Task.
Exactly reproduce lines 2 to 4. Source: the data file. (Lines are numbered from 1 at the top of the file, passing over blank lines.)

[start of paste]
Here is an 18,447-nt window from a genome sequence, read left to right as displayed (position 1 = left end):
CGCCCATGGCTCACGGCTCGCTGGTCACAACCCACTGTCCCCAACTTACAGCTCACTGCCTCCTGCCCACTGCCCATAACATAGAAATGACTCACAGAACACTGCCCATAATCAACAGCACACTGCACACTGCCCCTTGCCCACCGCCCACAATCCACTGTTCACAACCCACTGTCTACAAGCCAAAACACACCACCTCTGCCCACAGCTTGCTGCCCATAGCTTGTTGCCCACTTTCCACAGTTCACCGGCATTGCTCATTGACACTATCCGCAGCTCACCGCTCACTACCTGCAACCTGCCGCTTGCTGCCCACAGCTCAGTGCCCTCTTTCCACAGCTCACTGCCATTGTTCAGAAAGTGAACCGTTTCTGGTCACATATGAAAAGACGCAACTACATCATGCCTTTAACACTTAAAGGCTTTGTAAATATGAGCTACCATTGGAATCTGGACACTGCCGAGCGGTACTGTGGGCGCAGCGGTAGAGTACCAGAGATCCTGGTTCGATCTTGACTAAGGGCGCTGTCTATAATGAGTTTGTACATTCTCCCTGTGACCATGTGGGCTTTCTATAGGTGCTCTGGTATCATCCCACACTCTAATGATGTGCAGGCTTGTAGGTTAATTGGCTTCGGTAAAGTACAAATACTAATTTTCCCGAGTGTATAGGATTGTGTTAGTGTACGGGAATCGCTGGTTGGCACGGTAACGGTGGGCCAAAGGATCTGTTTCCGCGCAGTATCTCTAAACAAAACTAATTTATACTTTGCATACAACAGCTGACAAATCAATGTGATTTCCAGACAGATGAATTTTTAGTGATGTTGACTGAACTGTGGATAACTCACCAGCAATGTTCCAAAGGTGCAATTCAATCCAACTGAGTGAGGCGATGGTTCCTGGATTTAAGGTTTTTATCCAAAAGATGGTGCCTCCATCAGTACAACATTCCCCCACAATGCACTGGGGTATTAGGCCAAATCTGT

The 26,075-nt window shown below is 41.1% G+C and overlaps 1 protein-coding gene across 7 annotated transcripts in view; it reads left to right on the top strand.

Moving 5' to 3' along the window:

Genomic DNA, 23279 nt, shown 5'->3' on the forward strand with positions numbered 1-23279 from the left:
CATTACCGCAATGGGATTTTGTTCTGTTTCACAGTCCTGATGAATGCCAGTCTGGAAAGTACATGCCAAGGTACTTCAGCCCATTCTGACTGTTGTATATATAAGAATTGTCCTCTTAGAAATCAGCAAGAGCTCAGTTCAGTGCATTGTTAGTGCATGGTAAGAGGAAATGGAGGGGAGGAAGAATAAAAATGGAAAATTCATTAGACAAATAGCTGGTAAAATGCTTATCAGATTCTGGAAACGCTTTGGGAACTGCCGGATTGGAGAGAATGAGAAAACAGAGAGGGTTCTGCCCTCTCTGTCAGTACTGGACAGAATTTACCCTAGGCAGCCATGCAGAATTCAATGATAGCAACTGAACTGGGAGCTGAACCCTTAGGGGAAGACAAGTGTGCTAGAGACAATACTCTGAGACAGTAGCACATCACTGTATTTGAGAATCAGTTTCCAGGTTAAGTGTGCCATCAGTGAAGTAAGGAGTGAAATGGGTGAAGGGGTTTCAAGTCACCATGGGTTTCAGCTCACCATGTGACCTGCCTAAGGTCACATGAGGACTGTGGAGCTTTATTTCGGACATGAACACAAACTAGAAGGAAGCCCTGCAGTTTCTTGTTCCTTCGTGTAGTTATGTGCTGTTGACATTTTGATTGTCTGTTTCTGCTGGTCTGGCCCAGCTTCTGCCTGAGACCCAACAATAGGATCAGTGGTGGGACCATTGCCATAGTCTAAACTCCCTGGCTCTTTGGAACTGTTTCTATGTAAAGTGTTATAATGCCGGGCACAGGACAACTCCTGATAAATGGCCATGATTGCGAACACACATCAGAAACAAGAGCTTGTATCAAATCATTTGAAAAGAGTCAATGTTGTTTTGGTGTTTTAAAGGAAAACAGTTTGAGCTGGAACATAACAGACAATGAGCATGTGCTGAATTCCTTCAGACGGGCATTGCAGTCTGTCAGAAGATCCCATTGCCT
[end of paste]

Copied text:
CGCCCATGGCTCACGGCTCGCTGGTCACAACCCACTGTCCCCAACTTACAGCTCACTGCCTCCTGCCCACTGCCCATAACATAGAAATGACTCACAGAACACTGCCCATAATCAACAGCACACTGCACACTGCCCCTTGCCCACCGCCCACAATCCACTGTTCACAACCCACTGTCTACAAGCCAAAACACACCACCTCTGCCCACAGCTTGCTGCCCATAGCTTGTTGCCCACTTTCCACAGTTCACCGGCATTGCTCATTGACACTATCCGCAGCTCACCGCTCACTACCTGCAACCTGCCGCTTGCTGCCCACAGCTCAGTGCCCTCTTTCCACAGCTCACTGCCATTGTTCAGAAAGTGAACCGTTTCTGGTCACATATGAAAAGACGCAACTACATCATGCCTTTAACACTTAAAGGCTTTGTAAATATGAGCTACCATTGGAATCTGGACACTGCCGAGCGGTACTGTGGGCGCAGCGGTAGAGTACCAGAGATCCTGGTTCGATCTTGACTAAGGGCGCTGTCTATAATGAGTTTGTACATTCTCCCTGTGACCATGTGGGCTTTCTATAGGTGCTCTGGTATCATCCCACACTCTAATGATGTGCAGGCTTGTAGGTTAATTGGCTTCGGTAAAGTACAAATACTAATTTTCCCGAGTGTATAGGATTGTGTTAGTGTACGGGAATCGCTGGTTGGCACGGTAACGGTGGGCCAAAGGATCTGTTTCCGCGCAGTATCTCTAAACAAAACTAATTTATACTTTGCATACAACAGCTGACAAATCAATGTGATTTCCAGACAGATGAATTTTTAGTGATGTTGACTGAACTGTGGATAACTCACCAGCAATGTTCCAAAGGTGCAATTCAATCCAACTGAGTGAGGCGATGGTTCCTGGATTTAAGGTTTTTATCCAAAAGATGGTGCCTCCATCAGTACAACATTCCCCCACAATGCACTGGGGTATTAGGCCAAATCTGT

The 26,075-nt window shown below is 41.1% G+C and overlaps 1 protein-coding gene across 7 annotated transcripts in view; it reads left to right on the top strand.

Moving 5' to 3' along the window: